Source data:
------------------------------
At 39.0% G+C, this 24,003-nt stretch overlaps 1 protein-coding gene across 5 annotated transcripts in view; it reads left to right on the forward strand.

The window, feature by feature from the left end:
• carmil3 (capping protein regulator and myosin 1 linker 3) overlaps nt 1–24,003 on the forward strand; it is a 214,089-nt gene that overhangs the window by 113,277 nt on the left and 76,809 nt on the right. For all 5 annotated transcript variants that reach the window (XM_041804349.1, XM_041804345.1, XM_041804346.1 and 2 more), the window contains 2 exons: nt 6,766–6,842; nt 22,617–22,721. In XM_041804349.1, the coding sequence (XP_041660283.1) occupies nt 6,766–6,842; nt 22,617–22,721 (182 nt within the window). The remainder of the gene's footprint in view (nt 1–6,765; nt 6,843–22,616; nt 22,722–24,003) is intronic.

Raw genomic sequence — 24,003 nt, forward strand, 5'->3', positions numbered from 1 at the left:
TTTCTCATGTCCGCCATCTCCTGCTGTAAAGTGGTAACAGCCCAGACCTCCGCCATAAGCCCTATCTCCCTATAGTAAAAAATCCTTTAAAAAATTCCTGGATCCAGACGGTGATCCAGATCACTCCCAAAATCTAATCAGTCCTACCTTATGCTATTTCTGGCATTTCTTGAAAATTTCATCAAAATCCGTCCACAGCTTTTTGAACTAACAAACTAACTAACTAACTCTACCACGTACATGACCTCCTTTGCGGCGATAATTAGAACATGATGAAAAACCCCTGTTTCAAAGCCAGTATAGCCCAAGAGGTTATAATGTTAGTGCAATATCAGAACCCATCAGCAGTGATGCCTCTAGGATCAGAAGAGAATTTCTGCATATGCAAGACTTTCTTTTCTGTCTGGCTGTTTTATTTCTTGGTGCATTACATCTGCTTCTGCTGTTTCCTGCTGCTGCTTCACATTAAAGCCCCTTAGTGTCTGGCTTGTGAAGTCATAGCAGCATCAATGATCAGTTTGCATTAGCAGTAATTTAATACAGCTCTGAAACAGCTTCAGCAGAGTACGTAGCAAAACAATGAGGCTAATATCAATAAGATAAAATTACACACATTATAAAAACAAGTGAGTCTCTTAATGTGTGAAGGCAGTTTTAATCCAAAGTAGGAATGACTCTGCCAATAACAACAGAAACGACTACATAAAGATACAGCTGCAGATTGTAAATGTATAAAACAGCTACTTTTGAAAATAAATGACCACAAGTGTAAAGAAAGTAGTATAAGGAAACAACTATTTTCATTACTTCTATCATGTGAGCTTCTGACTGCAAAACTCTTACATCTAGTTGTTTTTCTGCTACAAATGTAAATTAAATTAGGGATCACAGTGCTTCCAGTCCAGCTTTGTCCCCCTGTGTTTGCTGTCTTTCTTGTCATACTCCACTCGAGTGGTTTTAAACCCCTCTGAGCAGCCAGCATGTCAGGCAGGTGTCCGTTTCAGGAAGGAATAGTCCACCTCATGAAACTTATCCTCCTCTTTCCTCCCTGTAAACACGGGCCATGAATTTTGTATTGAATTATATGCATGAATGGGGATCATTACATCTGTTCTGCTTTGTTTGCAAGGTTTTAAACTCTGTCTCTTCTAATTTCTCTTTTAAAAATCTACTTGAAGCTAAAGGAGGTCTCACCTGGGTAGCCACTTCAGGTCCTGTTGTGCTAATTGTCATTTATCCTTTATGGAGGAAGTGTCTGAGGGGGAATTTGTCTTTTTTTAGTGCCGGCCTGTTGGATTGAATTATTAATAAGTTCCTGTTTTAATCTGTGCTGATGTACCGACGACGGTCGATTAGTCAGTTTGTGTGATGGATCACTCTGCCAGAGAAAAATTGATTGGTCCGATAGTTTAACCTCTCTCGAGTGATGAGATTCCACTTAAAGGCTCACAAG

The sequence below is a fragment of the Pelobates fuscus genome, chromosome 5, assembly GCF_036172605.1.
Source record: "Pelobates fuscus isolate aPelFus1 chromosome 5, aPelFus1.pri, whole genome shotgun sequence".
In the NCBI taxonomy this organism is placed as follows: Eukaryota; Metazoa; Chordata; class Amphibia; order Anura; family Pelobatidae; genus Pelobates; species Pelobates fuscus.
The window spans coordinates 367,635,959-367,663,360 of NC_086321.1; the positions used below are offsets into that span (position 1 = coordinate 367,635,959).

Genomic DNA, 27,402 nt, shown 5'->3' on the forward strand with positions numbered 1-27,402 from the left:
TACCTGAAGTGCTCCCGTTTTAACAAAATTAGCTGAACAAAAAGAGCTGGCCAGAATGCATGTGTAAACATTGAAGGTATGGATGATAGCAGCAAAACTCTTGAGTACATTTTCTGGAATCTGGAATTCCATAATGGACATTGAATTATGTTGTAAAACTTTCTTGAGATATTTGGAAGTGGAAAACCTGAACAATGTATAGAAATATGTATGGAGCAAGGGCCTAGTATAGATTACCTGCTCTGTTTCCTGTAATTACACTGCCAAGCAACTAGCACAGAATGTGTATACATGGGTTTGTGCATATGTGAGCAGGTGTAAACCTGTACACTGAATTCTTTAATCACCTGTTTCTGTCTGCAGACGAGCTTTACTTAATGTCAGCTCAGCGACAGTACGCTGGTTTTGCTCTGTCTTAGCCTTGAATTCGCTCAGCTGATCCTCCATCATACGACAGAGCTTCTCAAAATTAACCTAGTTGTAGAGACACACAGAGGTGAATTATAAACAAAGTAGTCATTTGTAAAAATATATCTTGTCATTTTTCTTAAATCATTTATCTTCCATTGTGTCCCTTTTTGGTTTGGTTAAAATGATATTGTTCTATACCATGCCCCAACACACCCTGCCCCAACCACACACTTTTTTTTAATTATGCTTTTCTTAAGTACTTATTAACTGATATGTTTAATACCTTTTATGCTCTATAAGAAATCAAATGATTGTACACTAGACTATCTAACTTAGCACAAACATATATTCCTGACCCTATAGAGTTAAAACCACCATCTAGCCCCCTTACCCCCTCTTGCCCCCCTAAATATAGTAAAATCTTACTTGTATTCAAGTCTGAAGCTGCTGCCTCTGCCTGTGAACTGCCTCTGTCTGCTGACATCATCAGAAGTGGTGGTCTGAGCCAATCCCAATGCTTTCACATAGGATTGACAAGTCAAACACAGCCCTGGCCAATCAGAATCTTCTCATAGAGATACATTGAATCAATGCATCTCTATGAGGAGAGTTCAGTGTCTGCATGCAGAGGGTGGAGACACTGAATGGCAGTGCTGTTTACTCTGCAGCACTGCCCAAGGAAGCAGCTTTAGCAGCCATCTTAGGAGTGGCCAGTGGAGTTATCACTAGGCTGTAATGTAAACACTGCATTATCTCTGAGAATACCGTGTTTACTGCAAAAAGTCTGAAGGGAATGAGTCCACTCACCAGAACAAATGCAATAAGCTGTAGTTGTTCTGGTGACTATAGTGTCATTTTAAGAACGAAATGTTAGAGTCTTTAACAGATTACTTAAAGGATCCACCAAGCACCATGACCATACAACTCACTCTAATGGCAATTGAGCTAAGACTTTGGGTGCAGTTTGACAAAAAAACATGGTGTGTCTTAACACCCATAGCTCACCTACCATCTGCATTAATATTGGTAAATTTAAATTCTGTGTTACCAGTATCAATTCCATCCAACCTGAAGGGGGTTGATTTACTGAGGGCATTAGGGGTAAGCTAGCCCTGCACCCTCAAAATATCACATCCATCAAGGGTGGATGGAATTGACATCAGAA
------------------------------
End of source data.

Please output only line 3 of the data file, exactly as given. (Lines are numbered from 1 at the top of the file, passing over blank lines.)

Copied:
• carmil3 (capping protein regulator and myosin 1 linker 3) overlaps nt 1–24,003 on the forward strand; it is a 214,089-nt gene that overhangs the window by 113,277 nt on the left and 76,809 nt on the right. For all 5 annotated transcript variants that reach the window (XM_041804349.1, XM_041804345.1, XM_041804346.1 and 2 more), the window contains 2 exons: nt 6,766–6,842; nt 22,617–22,721. In XM_041804349.1, the coding sequence (XP_041660283.1) occupies nt 6,766–6,842; nt 22,617–22,721 (182 nt within the window). The remainder of the gene's footprint in view (nt 1–6,765; nt 6,843–22,616; nt 22,722–24,003) is intronic.